Whenever I hear a Lana Del Rey song, I think of Karen Hill from Goodfellas. I think of the scene where her future husband Henry hands her a bloody gun, moments after using it to pound a man's face in, and her wistful voice-over admits that it turned her on. It’s the electric charge that powers so many of her songs. It doesn’t matter if she’s swinging the gun or hiding it for someone else. Sometimes being an accomplice can be just as fun.
As I waited for the lights to go down, I wondered what Del Rey’s live show would be like. On record, she’s such a composed and stage-managed figure. Her five studio albums have served as one long fainting couch, giving her plenty of room to stretch out and get comfortable with her numb gangster’s moll persona. A glamorous torch singer who always breaks bad, she seems to belong to a different era. You could picture her singing songs with Lee Hazlewood in 1967. It's tougher to imagine that kind of character playing an arena rock show in 2018.
Even her stage setup looked beamed in from the past. Covered in fake rocks, palm trees, and pool chairs, the Talking Stick Resort Arena stage looked like an old exotica album cover brought to life. A projection screen overhead played a loop of waves crashing onto a sandy beach. All it was missing were some Tikis and hula dancers.
Though the venue wasn’t sold out, there was a large crowd assembled at Talking Stick. In particular, fans were swarming the standing-room-only ground floor and pressing up as close to the stage as possible. There was a certain nervous energy in the air: the hum of fans ready to boil over.
And when the lights went down and Del Rey came out, fans all around me shrieked like tea kettles.
She walked on to James Bond orchestral music with the familiar Bond gun barrel bouncing from side to side on screen. It was the perfect walk-on, as Lana Del Rey’s whole being seems to be the answer to the question, “What if Laura Palmer were a Bond Girl?”
Dressed in black and flanked by two backup dancers, Del Rey opened with “13 Beaches.” Her voice filled the room as she prowled from one side of the stage to the other. The crowd near the stage jostled and churned to get closer to her. At one point, it looked like a mosh pit for cameraphones.
Some musicians like Jack White have talked about banning cellphones at their shows, but it’s impossible to imagine a Del Rey show without them. They’re part of the experience, the aesthetic. Everyone in the front row had a phone trained on the artist for most of the night. The pale light they cast looked like an extra row of stage lights. From a distance, it also made her look even more like an old-school Hollywood vamp. And the selfie-eager crowd were her paparazzi. Every starlet needs an adoring mob.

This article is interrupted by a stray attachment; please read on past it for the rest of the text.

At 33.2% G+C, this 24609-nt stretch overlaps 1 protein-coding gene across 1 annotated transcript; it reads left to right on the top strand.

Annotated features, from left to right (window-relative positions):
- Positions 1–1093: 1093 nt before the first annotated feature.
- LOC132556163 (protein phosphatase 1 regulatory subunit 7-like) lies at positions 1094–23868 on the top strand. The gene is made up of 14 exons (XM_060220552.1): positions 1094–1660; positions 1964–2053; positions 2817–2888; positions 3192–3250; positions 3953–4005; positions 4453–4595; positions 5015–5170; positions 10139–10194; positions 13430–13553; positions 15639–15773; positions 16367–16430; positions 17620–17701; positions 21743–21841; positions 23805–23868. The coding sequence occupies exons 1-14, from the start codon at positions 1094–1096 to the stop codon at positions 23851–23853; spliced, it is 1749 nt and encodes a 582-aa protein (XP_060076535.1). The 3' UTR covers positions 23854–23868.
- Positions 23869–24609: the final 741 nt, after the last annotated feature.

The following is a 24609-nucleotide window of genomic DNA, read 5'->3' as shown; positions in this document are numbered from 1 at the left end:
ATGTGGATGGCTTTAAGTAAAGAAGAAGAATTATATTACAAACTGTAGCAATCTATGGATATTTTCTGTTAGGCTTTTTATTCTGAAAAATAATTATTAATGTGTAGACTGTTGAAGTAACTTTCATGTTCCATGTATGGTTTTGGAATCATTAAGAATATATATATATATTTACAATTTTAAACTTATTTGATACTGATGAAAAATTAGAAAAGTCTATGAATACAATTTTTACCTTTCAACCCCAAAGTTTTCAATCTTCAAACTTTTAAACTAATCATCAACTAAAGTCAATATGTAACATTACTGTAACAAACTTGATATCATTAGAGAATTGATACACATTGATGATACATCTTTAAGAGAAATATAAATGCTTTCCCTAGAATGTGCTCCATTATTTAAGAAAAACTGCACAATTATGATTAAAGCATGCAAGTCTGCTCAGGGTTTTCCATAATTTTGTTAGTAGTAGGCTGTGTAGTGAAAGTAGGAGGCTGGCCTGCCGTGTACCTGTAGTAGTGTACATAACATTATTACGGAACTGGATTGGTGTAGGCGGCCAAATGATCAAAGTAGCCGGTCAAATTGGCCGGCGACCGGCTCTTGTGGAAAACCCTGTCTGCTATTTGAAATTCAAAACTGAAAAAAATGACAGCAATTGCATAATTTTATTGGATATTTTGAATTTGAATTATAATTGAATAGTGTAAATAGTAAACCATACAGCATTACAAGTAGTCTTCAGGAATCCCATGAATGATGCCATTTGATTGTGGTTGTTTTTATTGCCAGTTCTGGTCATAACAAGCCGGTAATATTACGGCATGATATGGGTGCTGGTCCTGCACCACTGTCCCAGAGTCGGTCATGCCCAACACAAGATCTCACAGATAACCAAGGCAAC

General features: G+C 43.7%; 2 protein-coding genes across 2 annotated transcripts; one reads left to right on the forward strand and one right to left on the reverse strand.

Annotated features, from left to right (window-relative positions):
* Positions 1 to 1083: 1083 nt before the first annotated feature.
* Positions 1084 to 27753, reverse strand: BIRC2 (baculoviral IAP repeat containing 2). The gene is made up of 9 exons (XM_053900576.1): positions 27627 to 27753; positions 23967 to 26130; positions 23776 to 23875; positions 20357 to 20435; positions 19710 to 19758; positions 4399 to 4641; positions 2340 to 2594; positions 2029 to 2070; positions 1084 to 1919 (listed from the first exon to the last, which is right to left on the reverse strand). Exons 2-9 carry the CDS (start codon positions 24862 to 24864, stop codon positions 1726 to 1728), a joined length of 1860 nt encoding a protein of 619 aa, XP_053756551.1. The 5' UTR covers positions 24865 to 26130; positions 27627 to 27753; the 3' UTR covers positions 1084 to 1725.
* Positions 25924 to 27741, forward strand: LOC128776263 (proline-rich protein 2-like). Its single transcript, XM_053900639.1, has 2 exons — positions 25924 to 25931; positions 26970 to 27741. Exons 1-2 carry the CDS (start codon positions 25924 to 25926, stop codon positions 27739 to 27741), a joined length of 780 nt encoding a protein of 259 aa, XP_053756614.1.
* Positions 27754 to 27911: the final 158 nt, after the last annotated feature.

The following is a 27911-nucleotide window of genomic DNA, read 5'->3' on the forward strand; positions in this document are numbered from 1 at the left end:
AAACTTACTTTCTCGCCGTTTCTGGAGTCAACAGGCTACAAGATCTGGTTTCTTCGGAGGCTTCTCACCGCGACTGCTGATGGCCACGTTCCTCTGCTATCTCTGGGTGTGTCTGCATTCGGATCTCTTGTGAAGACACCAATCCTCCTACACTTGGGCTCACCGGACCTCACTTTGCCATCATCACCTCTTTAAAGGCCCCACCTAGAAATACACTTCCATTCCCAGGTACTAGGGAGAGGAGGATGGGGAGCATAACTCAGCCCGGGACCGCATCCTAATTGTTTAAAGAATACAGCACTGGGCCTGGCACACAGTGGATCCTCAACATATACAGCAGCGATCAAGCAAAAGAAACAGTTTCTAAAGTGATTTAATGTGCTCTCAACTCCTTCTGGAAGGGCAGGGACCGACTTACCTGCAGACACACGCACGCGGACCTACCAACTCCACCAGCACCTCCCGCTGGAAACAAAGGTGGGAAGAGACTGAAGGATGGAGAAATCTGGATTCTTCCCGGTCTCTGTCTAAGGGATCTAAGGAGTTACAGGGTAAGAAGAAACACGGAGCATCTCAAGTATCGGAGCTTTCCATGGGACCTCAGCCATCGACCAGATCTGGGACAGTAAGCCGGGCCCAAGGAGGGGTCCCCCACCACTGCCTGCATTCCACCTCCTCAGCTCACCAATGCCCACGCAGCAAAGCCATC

For “Pretty When You Cry,” Del Rey and her dancers laid on the floor. She sang as they sinuously waved their arms overhead. With the ocean projection playing underneath them, they looked like they were underwater. It was a neat bit of staging: I had never been to an arena show where the headliner did a whole song lying flat on their back.
It wouldn’t be the last time that Del Rey bucked concert conventions that night.
After ending “Cherry” with a brief quotation of “Scarborough Fair,” the rest of her band left the singer alone onstage. She strapped on a white Flying V and said she was going to play “Yayo.” Then she dropped character.
Del Rey started talking about the story behind “Yayo,” how it was dedicated to a friend from Jersey who got a huge snake tattoo on his back. Del Rey wasn’t being the cool, collected pop star she was when she stepped onstage. It was almost like she was going back in time and showing us what she must have been like playing open mics before she made it.
Talking about her friend and her song, she sounded kind of … bashful. It was an endearingly human moment, made all the more so when she confessed she lied about the snake tattoo. “It was actually a dragon, not a snake, but a snake sounded better,” she confided.
Magenta lights washed over the stage as the band came back on to play “Born To Die” and “White Mustang.” The crowd had already been yelling “WE LOVE YOU, LANA!” and screaming like they were at Shea Stadium, but they got especially loud for these songs. Even Del Rey seemed caught up in the moment. Going off on a melodic tangent at the end of “Mustang,” she sheepishly apologized to the audience: “Sorry, I was just feeling myself for a minute.”